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Letters, May 22

Catastrophic disaster

Your May 17 editorial, “Brown did not violate state Constitution,” states that Gov. Brown’s emergency powers were not limited to 30 days without legislative approval because a “catastrophic disaster” has not occurred. Using your own definition, you define a catastrophic disaster as one that produces an extraordinary level of disruption of daily life in the state and severely affects the population or economy. You go on to state that because of her actions, a disruption of daily life has still not occurred. Where are you people? Surely not in Southern Oregon.

A better argument for her continuing authority can be found in the U.S. Supreme Court decision of Cox vs United States (1832) 31 US 172, which states that the greater good has a higher standing than the individual rights of a person or group. We continue to support her decisions for the greater good of us all.

John Frank


Airport testing needed

Why are we not testing people at the Medford airport? That’s how most of our 50 COVID-19 cases made it into the Rogue Valley. They are not walking in or driving in, they are flying in on crowded planes and most are not wearing masks. Just think about all moist re-circulated air where the virus loves to lurk.

There are several remote test sites around the valley, but wouldn’t one of them be better utilized at the airport on the patio just outside the Arrival/Baggage Claim automatic doors? That way, the local news stations won’t have to put out an urgent call for “... anybody who was on Delta Flight # or Alaska Flight # please call the local health department immediately. Someone on those flights has just tested positive for Coronavirus.” The department would already have all of the passengers’ information as well as whether or not any of them tested positive or negative, and they can be contacted immediately instead of a week or two later.

K.K. Thomas


Inspectors general

As of Sunday, May 17, this is a list of inspectors general fired by Trump: Steve Linick, Department of State, said to have opened an investigation into Mike Pompeo; Christie Grimm, an acting IG of Health and Human Services, said COVID-19 was bad for health care workers; Glenn Fine, acting IG Defense, chairman of Pandemic Response and Accountability Committee (an oversight of the first $2 trillion of pandemic money); and Michael Atkinson, Intelligence Community, said to have botched the whistleblower complaint and caused the impeachment mess. Those are pretty recent.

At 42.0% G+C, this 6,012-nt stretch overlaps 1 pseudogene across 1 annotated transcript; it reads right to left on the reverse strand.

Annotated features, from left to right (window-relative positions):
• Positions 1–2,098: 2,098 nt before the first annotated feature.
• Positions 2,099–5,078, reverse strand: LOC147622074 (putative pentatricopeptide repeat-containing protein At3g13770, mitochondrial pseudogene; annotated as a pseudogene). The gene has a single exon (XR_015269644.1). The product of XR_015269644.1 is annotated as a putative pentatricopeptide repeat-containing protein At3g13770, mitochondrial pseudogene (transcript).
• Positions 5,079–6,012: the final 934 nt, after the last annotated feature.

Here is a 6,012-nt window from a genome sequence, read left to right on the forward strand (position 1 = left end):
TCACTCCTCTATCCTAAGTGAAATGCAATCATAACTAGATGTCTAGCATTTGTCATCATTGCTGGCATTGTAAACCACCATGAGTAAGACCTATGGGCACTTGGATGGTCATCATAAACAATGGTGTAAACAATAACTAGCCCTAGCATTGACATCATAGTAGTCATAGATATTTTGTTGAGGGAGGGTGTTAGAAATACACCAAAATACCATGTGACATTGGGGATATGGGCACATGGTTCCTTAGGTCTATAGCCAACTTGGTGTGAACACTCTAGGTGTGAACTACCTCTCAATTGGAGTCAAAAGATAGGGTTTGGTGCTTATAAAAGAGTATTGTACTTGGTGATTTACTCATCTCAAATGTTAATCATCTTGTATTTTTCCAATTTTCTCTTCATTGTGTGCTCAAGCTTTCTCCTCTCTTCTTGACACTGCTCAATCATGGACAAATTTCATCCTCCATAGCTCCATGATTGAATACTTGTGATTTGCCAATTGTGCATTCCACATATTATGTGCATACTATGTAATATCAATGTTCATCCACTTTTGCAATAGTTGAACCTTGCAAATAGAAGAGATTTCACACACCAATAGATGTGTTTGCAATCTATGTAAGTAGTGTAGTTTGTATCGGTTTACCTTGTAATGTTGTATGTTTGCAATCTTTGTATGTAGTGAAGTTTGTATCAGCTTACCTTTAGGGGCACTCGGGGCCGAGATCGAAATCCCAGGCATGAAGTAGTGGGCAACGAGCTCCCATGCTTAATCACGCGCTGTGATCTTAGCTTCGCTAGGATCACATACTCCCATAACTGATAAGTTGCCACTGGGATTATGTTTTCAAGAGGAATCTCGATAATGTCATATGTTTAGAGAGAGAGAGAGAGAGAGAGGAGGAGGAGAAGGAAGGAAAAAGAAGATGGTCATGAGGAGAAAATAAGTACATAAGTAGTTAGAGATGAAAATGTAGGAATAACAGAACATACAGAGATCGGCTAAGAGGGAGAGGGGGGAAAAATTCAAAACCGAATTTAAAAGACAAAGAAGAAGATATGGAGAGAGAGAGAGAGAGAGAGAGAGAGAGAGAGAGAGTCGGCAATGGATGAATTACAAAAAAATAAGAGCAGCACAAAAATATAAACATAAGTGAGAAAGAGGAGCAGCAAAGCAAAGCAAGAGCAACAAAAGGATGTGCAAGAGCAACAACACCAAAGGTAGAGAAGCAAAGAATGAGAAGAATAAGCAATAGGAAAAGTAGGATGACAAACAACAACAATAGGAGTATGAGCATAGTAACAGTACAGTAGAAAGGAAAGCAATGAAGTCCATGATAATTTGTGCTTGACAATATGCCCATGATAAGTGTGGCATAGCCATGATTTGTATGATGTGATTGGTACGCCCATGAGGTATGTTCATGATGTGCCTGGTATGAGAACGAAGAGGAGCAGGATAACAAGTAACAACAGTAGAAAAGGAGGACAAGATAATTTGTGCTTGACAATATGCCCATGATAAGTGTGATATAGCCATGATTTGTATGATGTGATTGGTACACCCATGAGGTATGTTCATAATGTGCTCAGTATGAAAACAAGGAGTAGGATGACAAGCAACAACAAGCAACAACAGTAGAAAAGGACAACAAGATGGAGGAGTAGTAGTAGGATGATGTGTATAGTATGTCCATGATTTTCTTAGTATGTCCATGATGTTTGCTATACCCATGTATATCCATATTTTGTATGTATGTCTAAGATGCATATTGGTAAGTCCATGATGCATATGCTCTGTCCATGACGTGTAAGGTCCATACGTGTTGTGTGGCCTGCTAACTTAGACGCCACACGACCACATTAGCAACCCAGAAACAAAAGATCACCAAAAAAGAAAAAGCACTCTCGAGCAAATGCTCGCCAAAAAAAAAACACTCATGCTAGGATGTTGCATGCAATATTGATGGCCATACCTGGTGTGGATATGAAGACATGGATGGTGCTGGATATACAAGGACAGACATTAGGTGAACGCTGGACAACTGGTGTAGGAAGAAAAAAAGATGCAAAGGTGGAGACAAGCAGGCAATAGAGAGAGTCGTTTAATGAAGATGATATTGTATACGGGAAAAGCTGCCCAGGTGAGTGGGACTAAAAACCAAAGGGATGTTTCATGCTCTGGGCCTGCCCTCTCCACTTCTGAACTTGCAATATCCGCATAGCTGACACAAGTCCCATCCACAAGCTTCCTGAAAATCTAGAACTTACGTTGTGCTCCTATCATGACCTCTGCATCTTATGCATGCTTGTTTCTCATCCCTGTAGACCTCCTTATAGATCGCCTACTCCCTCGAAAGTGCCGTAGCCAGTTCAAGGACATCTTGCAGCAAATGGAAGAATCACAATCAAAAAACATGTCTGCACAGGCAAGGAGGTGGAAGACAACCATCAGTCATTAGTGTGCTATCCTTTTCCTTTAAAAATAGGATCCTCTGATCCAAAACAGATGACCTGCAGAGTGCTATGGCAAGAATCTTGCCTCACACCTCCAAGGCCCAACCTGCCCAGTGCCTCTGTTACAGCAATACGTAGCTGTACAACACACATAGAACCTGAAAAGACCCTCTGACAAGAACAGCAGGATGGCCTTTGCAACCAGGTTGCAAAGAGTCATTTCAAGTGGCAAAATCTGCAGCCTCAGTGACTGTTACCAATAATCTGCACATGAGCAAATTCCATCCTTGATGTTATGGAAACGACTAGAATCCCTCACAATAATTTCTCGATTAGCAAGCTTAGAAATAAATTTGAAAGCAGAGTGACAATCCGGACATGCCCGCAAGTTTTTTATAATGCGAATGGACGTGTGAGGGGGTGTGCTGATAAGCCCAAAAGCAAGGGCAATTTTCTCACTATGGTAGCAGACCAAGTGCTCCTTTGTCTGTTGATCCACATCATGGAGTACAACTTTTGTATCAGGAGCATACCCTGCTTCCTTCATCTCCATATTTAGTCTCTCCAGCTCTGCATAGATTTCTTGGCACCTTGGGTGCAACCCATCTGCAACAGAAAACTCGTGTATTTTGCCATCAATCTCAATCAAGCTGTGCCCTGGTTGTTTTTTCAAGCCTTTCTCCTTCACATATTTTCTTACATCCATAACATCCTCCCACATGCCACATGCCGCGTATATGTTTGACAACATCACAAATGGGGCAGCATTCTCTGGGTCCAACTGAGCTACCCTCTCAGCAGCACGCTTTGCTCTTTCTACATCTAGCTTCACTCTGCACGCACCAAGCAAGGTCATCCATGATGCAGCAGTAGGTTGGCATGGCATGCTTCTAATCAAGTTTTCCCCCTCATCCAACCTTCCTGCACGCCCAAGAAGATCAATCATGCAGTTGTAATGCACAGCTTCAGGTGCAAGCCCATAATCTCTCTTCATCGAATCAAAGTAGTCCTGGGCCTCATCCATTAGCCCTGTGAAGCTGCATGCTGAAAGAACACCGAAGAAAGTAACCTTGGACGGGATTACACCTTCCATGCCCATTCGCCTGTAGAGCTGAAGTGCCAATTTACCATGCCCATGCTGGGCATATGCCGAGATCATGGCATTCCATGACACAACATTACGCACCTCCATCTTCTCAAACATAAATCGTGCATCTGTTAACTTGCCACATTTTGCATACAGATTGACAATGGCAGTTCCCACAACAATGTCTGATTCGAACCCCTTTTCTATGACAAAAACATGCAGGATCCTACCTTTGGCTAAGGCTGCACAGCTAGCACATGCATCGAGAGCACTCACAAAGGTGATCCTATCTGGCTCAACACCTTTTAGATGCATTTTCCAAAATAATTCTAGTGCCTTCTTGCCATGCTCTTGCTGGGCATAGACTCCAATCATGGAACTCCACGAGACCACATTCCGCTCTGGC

Inspectors general are disposable. They guard the door of right and wrong. Or maybe they work for bribes. People say they’re vital. I’ve never met one. True believers say Trump is draining the swamp. Here in Southern Oregon we’re kind of dry, and this looks like the work of an aberrant mind and corrupt regime.

Lester Melton


Selective enforcement

The selective enforcement of a law renders it meaningless and unenforceable, doesn’t it? If people want to gather in public and lack a permit from the city or county, they can point to last weekend’s gathering in Medford.

Those gathering to protest the wearing of masks and the closure of businesses apparently had “constitutional” concerns and beliefs that lifted them above having to follow the state’s directive and Medford’s gathering law. The Medford chief of police stated as much, and County Commissioner Colleen Roberts appeared at the rally, lending an official sanction to the illegal gathering.

A close reading of the United States Constitution gives no indication of any citizen’s right to ignore the law just because you want to! The laws are meant to apply equally to all, personal political opinions notwithstanding. Justice is “blind.”

A slippery slope is created. Namely, who will enforce which law against whom on a given day, based on which popular political leanings, opinions, etc.?

Lars Svendsgaard



Congratulations, Michigan. You now have mob rule.

Jeanne Schraub

Rogue River

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